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Latitude: 52.5417 / 52°32'30"N
Longitude: -3.9395 / 3°56'22"W
OS Eastings: 268566
OS Northings: 295527
OS Grid: SN685955
Mapcode National: GBR 8Y.DYH8
Mapcode Global: VH4DV.NCQW
Plus Code: 9C4RG3R6+M6
Entry Name: Church of St Michael
Listing Date: 17 February 1997
Last Amended: 25 September 2008
Source ID: 18242
Building Class: Religious, Ritual and Funerary
Location: Situated at S end of village in large churchyard, with lych-gate to road.
Locality: Eglwys Fach
Traditional County: Cardiganshire
Anglican parish church built 1833 by George Clinton, architect, of Aberystwyth, D and W. Lewis, builders, at a cost of £500. The chancel was added in 1913, probably by G. T. Bassett of Aberystwyth. There had been an earlier church near the site built in 1623 by John Lloyd of Ynyshir as a chapel of ease to Llanfihangel Geneu'r Glyn and dedicated possibly to St Edwin, as the settlement seems to have known as Llanfihangel Capel Edwin. According to Meyrick in 1810 this church had a sundial on the E gable dated 1623, inside on the E wall was a shield with the Lloyd arms and a memorial to Anne Lloyd died 1778. It was 50' (15.25m) x 17' (5.19m) with a W gallery. The Rev. T. Jones, one of the founders of the British and Foreign Bible Society was curate here in 1774. The writer Thomas Love Peacock married Jane Gruffudd (or Gryffydh) at Eglwys Fach in 1819. They had met in N. Wales in 1810-11, she being the daughter of a Caernarfonshire clergyman who by 1819 was vicar of Eglwys Fach.
The poet the Rev. R. S. Thomas was vicar of Eglwys Fach from 1954-67, and during these years wrote some of his finest poems. He altered the church by having the woodwork painted black and introducing two hanging iron coronae, made by Alan Knight, blacksmith. He also had all the memorials removed save one. Restored 1997-8.
Anglican parish church, simple Tudor Gothic style. The church is oriented SSW-NNE but for convenience the liturgical compass points are used here. Aisleless nave, with W bellcote and porch, and early C20 short 5-sided chancel. Slaty stone (W end slate-hung in later C20, formerly rendered), slate roof, shouldered gable copings. Nave has plinth, stone projecting eaves course, and three long chamfered Tudor-arched windows with stone voussoirs each side. Timber Y-tracery, leaded lattice glazing. Slate sills. Diagonal two-step buttresses to corners with chamfered base and plinth. At W end, 2-light Tudor window above and two small pointed windows each side of large gabled porch. Porch has coped shouldered gable, cross finial, diagonal buttresses with slate caps, and tall chamfered Tudor-arched entry. Porch interior has slate flags, large Tudor-arched doorway with painted boarded double doors with cover strips. Plaster segmental-pointed ceiling with coved cornice. Bellcote is rubble stone gabled with Tudor arched bell-opening. Nave E has cross-gabled stone finial.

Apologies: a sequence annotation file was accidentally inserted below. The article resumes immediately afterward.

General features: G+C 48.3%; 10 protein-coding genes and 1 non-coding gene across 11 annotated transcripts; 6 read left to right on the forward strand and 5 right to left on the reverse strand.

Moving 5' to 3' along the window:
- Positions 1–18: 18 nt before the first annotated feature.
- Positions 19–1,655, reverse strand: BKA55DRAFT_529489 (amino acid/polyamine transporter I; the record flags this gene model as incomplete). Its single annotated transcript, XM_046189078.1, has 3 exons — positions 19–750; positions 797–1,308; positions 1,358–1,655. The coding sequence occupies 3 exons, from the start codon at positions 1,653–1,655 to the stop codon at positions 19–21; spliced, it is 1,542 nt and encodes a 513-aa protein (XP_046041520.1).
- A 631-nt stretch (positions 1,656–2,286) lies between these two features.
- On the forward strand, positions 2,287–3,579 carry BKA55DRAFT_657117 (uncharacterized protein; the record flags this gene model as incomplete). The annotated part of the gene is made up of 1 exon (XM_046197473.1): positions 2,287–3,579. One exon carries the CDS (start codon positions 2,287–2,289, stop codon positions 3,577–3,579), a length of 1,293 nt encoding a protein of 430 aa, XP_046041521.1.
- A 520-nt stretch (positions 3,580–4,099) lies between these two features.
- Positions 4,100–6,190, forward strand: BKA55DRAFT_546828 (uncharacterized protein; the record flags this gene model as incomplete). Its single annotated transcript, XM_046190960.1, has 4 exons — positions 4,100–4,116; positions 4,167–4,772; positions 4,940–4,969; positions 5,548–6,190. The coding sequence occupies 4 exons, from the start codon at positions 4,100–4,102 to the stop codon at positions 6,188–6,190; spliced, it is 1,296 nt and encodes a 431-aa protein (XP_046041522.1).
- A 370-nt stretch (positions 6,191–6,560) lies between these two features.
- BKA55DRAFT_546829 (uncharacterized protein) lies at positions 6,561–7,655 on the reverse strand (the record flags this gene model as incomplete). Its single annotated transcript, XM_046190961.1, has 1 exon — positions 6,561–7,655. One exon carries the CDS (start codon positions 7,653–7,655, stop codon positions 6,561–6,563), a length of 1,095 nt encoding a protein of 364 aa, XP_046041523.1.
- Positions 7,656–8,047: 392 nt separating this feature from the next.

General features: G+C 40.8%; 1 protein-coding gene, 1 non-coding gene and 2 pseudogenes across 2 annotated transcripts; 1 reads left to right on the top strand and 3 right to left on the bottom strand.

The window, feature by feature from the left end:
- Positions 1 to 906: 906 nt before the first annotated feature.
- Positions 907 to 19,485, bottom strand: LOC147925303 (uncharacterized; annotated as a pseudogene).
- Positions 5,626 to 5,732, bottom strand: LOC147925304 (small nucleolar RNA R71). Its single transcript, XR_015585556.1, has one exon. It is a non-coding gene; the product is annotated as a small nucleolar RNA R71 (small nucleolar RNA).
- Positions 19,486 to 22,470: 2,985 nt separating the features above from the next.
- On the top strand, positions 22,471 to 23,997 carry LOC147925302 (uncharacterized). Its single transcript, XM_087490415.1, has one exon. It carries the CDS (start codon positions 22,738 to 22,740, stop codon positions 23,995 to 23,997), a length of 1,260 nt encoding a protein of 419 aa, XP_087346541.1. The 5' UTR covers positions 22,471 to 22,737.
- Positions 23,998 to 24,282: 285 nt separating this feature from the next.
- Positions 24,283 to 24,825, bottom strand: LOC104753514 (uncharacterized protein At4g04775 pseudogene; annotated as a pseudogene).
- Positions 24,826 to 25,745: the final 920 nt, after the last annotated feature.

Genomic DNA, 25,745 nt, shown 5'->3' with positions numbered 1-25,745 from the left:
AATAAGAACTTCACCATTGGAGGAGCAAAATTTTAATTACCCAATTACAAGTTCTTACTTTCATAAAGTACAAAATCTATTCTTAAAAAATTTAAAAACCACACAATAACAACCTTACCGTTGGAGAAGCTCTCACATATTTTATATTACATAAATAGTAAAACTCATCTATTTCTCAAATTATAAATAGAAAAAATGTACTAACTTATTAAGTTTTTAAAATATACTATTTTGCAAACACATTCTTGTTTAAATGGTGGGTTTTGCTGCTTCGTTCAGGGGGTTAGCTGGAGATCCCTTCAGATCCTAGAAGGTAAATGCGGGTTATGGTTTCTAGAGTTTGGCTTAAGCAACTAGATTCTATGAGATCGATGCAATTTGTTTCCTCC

Chancel has 2-light window to S, buttresses at angles, single lights to canted sides and 3-light E window with broad segmental-pointed surround. Stone sills. Copper Celtic cross finial on roof hip. Small gabled store-room near W end of nave N wall.
Interior retains late Georgian 'preaching box' character, although chancel added. Entrance into lobby with side doors to vestry and gallery stairs, square-headed doorway into nave. Broad Tudor-arched plaster ceiling with central rib and coved cornices to side walls. White-painted walls, slate flag floors, black-painted wood-work throughout including the gallery, rails, pews, and even the organ. The black paintwork was an innovation of R. S. Thomas' time as vicar. W gallery on two thin iron columns of trefoil section: frieze and cornice under simple panelled front of vertical panels with square centre panel. Beneath gallery, to S, panelled partitions to N and E sides of vestry, centre double doors to lobby, and to N, baptistery with low rails to S, with cross-section uprights, and open screen to E. Plain Tudor arch to early C20 chancel. Plastered 5-sided chancel ceiling, no cornice. Panelled dado. Stone steps: two at chancel arch, one after stalls, one at rails and one under altar. Altar rails similar to those to baptistery, presumably reused. Tiled floor.
At W end, from lobby, is a board door to steep timber stairs on N side to raked gallery with original simple open-back benches in 6 rows. Panelled door to vestry on S.
Fittings: In baptistery probably early medieval bowl font, ashlar with rough incised lines near rim. Later square pedestal with splayed base. Black-painted pews and benches, including panelled box pews to front 5 rows. Black-painted octagonal wooden pulpit with paired panels, some with minimal Gothic tracery. Black-painted simple timber lectern with Gothic bookrest top (now in baptistery). Organ opposite pulpit, by G. Osmond, late C19, brought in c. 1945-6, also painted black. Two wrought-iron hanging corona lights of c. 1960 by A. Knight. On nave N wall painted boards with Lord Prayer, Commandments and Creed of c. 1833, similar painted ICBS board in baptistery with name of 'G. Clynton' surveyor and David & William Lewis contractors, 1833.
Memorials: plain plaque to George Jefferys died 1848 by J. Wills & Son.
Stained glass in apse of c. 1950. Left single light, Angel at the tomb, 1948, to C. and L. Kenyon of Ranger Lodge; 3-light E window, by G. Maile & Son Ascension, to Pughs of Cymerau and Voelas, c. 1950 but commemorations from Lewis Pugh Pugh, died 1906, to Nina Pugh died 1974; right single light, St George, Second World War memorial.
Included as a scarce example of an early C19 church retaining much of the late Georgian character often lost in Victorian liturgical reforms. Graded II* for the additional literary interest of its connection with the poet the Rev. R. S. Thomas, and the satirist and man of letters Thomas Love Peacock.
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